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dc.contributor.authorMcClean, M Jen_NZ
dc.date.available2011-04-07T03:09:55Z
dc.date.copyright2006en_NZ
dc.identifier.citationMcClean, M. J. (2006). Formal recognition versus off-balance sheet disclosure: a New Zealand perspective (Dissertation, Bachelor of Commerce with Honours). Retrieved from http://hdl.handle.net/10523/1175en
dc.identifier.urihttp://hdl.handle.net/10523/1175
dc.description.abstractThe issue of the formal recognition of financial events versus off-balance sheet disclosure has become more prominent in the accounting research literature ever since the United States Financial Accounting Standards Board’s request in 1992 for more research into this matter. As the current lease accounting standards adopted in many countries prescribe disclosure requirements that enable the users of financial statements to re-cast financial statements as if non-cancellable operating leases had been capitalised at their inception. the main focus of this research has centred on the treatment of these off-balance sheet commitments. The purpose of this study is to contribute to the literature in this area by examining whether the New Zealand capital market efficiently incorporates non-cancellable operating lease information into its equity risk assessments. To examine this issue, ordinary least squares regression is performed on models relating a market-based measure of total equity risk to accounting measures of asset and financial risk. Two approaches are used to capitalise the non-cancellable operating leases. The first method, the capitalisation method development by Imhoff, Lipe and Wright (1991), capitalises the off-balance sheet commitments in a manner consistent with the current treatment of finance leases. The second method, known as the factor method, is an inaccurate method believed to be frequently used by market participants. The results suggest that the New Zealand capital market does not incorporate non-cancellable operating lease information into its equity risk assessments. No association is found between total equity risk and the non-cancellable operating lease information under the two capitalisation approaches. Accordingly, it appears that in a New Zealand environment and with respect to non-cancellable operating lease information. off-balance sheet disclosure is not an adequate alternative to formal recognition.en_NZ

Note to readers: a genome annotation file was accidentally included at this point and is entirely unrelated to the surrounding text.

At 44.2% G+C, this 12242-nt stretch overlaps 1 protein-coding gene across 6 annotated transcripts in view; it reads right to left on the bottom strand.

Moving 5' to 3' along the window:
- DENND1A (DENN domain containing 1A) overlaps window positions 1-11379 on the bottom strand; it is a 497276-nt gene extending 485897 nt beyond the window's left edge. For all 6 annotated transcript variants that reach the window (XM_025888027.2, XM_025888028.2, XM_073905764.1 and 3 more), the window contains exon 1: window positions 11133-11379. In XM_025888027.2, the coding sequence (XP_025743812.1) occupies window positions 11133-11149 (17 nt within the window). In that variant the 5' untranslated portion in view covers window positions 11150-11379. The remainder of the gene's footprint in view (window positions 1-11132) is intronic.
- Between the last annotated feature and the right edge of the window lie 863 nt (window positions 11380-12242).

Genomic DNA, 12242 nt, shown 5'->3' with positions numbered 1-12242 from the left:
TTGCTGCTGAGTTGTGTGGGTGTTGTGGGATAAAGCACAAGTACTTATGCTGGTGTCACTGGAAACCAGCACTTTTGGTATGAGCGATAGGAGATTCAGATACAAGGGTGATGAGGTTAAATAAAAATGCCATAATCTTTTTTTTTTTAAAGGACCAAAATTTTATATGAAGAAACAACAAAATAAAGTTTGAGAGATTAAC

dc.subject.lcshHF5601 Accountingen_NZ
dc.titleFormal recognition versus off-balance sheet disclosure: a New Zealand perspectiveen_NZ
dc.typeDissertationen_NZ
dc.description.versionUnpublisheden_NZ
otago.date.accession2008-02-19en_NZ
otago.schoolAccountancy and Business Lawen_NZ
thesis.degree.disciplineAccountancy and Business Lawen_NZ
thesis.degree.nameBachelor of Commerce with Honours
thesis.degree.grantorUniversity of Otagoen_NZ
thesis.degree.levelHonours Dissertationsen_NZ
otago.interloanyesen_NZ
otago.openaccessAbstract Only
dc.identifier.eprints762en_NZ
otago.school.eprintsAccountancy & Business Lawen_NZ
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